Principal's Message

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Watching the sun set over a calm ocean, listening to a piece of choice music while driving through the forests of Yallingup, or reading a well-written verse of poetry sitting in the gardens of King’s Park are all experiences that leave one in awe. Awe can be defined as a feeling of reverential respect mixed with wonder and includes the notion of being inspired. When people experience this sense of awe and are inspired, they get curious. And it is curiosity that is a fundamental building block to learning. 

Curiosity is an important condition for learning and plays a significant role in learner engagement. People are better at learning information they are curious about, as curiosity prepares the brain for learning and makes subsequent learning more enjoyable and rewarding.[1] 

In our world of effortless access to Uber eats, AI bots, social media, and the internet highway our young people run the risk of missing opportunities to be awe “stuck” or curious. This in turn can make learning more difficult. Thus, the culture and environment of learning are central themes to our teachers' professional learning this year. 

At the recent pupil-free day held on the 3 March, our staff were engaged in several sessions of professional learning. In one of the sessions, we were privileged to hear from Dr Kevin Knight, the CEO of the Graduate School of Education New Zealand, who presented a learning model for classroom engagement and school improvement which focuses on “learning caused”. Dr Knight showed how the relationship between students and teachers is enhanced when there are targeted conversations about learning. Dr Knight states:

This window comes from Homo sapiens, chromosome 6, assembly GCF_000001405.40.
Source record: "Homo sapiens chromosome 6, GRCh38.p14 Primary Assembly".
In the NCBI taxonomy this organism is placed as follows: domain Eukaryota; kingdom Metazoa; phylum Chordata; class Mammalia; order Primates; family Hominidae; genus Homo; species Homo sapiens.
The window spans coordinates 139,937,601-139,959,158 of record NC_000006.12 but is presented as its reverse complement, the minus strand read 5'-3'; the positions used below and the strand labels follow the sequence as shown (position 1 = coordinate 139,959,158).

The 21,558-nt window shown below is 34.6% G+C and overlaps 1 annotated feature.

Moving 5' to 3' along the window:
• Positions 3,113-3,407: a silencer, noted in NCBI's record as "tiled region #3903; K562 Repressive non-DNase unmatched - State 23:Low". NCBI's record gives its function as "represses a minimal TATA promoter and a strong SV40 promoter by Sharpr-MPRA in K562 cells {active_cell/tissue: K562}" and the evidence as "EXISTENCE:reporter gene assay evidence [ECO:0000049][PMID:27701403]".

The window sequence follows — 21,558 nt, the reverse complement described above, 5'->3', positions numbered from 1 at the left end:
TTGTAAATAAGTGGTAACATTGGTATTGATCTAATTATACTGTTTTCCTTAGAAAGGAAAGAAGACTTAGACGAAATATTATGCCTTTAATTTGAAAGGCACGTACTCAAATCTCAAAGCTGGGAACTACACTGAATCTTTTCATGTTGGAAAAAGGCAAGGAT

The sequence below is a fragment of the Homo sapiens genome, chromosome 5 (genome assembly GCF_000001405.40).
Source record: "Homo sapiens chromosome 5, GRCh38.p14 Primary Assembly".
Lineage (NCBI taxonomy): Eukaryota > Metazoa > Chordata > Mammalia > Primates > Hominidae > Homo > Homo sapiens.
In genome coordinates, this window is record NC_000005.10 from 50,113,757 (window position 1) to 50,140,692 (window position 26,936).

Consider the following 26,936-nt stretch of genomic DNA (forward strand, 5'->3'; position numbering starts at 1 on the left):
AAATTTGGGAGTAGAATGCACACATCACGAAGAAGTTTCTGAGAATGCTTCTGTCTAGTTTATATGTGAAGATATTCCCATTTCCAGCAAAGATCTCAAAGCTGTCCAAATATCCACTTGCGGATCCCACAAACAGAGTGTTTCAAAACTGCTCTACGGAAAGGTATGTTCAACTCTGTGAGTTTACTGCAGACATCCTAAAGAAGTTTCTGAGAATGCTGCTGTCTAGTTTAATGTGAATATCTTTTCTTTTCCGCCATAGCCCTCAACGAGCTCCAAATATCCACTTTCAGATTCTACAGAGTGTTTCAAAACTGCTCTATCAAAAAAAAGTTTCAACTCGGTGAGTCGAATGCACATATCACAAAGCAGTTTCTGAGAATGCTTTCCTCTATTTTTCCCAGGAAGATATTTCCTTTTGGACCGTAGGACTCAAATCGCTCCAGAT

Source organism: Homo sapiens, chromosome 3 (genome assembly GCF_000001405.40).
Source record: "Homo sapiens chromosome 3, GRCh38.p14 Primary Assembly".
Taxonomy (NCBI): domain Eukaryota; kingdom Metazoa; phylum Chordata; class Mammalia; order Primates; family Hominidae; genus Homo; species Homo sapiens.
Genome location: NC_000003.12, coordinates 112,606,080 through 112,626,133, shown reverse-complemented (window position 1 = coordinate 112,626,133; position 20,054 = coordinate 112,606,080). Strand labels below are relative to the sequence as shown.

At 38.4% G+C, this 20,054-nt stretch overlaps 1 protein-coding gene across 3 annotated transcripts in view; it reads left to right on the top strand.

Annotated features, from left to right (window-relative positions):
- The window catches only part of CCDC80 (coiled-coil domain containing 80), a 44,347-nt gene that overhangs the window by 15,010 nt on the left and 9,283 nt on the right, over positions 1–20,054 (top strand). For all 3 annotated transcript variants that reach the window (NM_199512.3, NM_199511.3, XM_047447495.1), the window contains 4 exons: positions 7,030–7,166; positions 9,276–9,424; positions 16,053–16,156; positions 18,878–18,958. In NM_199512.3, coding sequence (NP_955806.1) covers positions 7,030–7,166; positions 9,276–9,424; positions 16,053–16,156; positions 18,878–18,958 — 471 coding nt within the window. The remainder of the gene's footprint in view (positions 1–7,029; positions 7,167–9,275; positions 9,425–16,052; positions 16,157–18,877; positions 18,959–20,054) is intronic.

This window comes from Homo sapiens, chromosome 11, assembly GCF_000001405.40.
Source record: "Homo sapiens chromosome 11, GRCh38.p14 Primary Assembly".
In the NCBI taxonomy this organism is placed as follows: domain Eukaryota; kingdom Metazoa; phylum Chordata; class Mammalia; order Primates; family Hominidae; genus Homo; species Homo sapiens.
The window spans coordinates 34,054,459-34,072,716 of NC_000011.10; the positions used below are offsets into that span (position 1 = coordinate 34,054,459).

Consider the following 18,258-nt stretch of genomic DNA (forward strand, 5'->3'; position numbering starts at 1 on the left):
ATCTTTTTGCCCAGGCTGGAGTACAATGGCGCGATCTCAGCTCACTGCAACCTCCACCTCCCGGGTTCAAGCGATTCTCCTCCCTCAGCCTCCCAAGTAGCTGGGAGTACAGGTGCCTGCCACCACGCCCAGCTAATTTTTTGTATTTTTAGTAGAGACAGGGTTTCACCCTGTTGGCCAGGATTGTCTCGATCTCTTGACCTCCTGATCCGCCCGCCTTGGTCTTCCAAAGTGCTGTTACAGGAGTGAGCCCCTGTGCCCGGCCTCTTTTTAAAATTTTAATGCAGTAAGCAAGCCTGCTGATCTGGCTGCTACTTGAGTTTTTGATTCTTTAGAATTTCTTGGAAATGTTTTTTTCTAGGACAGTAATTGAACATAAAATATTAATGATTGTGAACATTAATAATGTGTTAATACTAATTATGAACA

“Teachers need to cause learning, it’s the centre of their job. Society has given teachers a raft of additional social work functions, but the prime purpose of teaching is to cause learning and learning includes acquiring knowledge”[2] 

At SCC, awe and wonder forms one of our Living Well themes. In our Christian Living classes, we are reminded that “the whole earth is filled with awe at your [God] wonders: where morning dawns, where evening fades, you [God] call forth songs of joy”.[3] We realise the influence of leading and guiding students to awe and wonder and seek now to capture this in every subject classroom as we strive to cause our students to learn. 

We believe that our students will benefit as we intentionally use this classroom approach of learning conversations and causing students to learn. We hope to see students engaged, curious and inspired in a learning relationship with their teachers to become lifelong learners, to RISE, shine and flourish. Ultimately for students to be in awe of their learning environment. Now, that truly would be a wonder!


Dr Darnelle Pretorius

[2] 8People, Kevin Knight, Conference March 2023.

[3] Psalm: 65:8


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